In the psychodynamic literature, patients with anorexia nervosa have been described as having difficulties with separation and autonomy (often manifested as enmeshed relationships with parents), affect regulation (including the direct expression of anger and aggression), and negotiation of psychosexual development. These deficits may make women who are predisposed to anorexia nervosa more vulnerable to cultural pressures for achieving a stereotypic body image (142, 169, 488, 489).

Psychodynamic issues in bulimic patients have been understood in a number of ways, ranging from viewing bulimic symptoms as manifestations of impulsivity or problems with emotion regulation and dissociative states to viewing them along a spectrum of self-harming behaviors commonly seen in patients with borderline personality organization (363, 490–492).

Some of the clinical features associated with eating disorders may result from malnutrition or semistarvation (493, 494). Studies of volunteers who have submitted to semistarvation experiments and semistarved prisoners of war report the development of food preoccupation, food hoarding, abnormal taste preferences, binge eating, and other disturbances of appetite regulation as well as symptoms of depression, obsessionality, apathy and irritability, and other personality changes (279). In patients with anorexia nervosa, some of these starvation-related phenomena, such as abnormal taste preference, may completely reverse with refeeding, although it may take considerable time after weight restoration for them to abate completely. However, some of these symptoms may reflect both preexisting and enduring traits, such as obsessive-compulsiveness, which are then further exacerbated by semistarvation. Such symptoms, therefore, may be only partially reversed with nutritional rehabilitation (82, 495). Complete psychological assessments may not be possible until some degree of weight restoration is achieved. Although patients with bulimia nervosa may appear to be physically within the standards of healthy weight, they may also show psychological and biological correlates of semistarvation, such as depression, irritability, and obsessionality, and may be below their personally optimum weight range, even at a weight considered to be "normal" according to population norms (496, 497). Furthermore, even at normal weight, body composition may be abnormal.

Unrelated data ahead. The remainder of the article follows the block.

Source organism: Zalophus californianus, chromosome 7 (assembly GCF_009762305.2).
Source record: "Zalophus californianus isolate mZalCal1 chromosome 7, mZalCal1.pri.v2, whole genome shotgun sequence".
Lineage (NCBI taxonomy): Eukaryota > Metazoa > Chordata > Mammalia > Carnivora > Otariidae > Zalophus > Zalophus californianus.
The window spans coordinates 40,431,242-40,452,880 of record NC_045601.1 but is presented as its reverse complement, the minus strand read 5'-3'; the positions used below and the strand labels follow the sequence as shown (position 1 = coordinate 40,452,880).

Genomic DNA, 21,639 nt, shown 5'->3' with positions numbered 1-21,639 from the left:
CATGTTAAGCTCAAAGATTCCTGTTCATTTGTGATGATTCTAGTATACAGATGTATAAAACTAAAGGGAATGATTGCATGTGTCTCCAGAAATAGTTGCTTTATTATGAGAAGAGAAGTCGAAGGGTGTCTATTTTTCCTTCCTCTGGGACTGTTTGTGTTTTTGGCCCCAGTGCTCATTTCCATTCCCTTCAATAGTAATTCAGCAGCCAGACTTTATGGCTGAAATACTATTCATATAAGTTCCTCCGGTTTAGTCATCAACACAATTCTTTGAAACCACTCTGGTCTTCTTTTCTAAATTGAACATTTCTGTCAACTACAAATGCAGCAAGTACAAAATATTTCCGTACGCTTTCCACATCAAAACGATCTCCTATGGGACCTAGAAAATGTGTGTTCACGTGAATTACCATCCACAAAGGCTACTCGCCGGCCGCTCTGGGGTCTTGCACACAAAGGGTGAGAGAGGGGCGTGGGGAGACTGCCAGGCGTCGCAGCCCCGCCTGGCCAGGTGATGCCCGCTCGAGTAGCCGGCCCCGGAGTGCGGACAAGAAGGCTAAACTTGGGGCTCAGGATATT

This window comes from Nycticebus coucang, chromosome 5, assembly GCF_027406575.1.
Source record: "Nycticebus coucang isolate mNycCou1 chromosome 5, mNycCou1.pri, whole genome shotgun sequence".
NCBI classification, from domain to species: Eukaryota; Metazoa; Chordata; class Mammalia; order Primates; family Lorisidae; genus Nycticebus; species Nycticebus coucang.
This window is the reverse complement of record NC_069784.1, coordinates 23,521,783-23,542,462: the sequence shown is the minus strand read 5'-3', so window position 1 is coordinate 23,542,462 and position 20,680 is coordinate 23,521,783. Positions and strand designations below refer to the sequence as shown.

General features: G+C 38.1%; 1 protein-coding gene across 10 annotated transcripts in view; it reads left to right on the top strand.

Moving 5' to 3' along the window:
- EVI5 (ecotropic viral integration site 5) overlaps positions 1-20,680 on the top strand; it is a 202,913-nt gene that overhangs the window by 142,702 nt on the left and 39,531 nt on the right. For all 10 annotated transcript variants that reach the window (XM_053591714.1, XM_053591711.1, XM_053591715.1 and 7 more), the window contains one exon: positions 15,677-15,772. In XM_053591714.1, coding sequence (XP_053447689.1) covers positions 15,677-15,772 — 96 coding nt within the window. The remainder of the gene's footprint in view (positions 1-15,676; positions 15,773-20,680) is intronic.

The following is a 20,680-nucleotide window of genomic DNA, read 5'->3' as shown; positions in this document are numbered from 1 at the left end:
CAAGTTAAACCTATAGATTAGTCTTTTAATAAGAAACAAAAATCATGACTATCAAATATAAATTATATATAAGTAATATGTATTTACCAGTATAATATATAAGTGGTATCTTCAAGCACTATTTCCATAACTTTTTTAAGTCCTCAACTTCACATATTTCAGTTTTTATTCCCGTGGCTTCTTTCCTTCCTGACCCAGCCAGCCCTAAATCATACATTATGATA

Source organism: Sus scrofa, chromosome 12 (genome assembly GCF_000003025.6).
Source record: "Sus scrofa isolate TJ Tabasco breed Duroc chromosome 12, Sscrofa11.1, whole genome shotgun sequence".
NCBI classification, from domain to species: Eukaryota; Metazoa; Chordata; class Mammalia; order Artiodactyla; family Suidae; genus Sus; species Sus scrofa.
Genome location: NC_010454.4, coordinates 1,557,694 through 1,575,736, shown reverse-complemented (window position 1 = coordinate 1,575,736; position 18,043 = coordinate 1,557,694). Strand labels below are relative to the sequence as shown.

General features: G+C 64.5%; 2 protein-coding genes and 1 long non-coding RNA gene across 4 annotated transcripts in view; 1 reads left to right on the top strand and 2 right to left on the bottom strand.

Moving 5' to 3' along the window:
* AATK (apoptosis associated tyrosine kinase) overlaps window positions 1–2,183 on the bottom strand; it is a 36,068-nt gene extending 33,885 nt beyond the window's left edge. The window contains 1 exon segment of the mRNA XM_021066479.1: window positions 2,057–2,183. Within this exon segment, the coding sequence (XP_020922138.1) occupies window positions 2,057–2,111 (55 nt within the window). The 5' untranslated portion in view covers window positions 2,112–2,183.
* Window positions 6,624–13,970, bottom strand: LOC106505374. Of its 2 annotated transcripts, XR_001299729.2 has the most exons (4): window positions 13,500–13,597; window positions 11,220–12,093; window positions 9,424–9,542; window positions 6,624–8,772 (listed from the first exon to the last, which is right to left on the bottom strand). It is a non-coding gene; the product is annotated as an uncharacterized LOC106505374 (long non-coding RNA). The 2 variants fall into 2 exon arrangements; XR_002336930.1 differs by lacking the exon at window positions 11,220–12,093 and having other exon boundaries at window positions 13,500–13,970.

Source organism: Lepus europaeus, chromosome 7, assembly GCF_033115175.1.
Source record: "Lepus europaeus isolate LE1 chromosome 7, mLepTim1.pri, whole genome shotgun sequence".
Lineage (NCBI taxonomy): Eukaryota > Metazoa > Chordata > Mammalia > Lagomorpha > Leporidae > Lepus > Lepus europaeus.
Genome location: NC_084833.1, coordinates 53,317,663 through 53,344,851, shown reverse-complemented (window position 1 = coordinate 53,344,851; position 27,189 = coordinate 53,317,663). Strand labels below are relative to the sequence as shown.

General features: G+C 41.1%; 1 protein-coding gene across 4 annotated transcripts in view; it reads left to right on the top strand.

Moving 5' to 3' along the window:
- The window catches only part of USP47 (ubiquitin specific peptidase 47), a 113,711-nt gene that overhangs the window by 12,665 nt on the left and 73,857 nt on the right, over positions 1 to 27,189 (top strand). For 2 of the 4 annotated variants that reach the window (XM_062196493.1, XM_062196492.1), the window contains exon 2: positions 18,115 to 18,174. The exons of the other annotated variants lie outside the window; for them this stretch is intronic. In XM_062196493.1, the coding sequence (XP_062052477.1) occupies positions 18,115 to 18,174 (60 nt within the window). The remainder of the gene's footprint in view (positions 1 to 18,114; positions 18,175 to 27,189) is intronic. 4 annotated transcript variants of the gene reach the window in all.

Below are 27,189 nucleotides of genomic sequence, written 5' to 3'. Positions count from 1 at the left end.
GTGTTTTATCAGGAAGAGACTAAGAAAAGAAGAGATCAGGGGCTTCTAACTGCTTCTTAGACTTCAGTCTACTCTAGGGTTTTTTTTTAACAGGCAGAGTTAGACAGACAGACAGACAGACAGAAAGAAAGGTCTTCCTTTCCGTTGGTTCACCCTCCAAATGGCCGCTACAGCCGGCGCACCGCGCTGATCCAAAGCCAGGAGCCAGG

Common physical complications of anorexia nervosa are listed in Table 5. Amenorrhea of even a few months may be associated with osteopenia, which may progress to potentially irreversible osteoporosis and a correspondingly higher rate of pathological fractures (498, 499). If fracture risk is substantial, patients should be cautioned to avoid high-impact exercises. Pain in the extremities may signal stress fractures that may not be evident on X-rays but may be detected in abnormal bone scan results. Patients with anorexia nervosa who develop hypoestrogenemic amenorrhea in their teenage years that persists into young adulthood are at greatest risk for osteoporosis because they not only lose bone mass but also fail to form bone at a critical development phase (207). Osteopenia may be present in women who have been recovered from anorexia nervosa for up to 21 years (500). In addition, prepubertal and early pubertal patients are also at risk for permanent growth stunting (501, 502).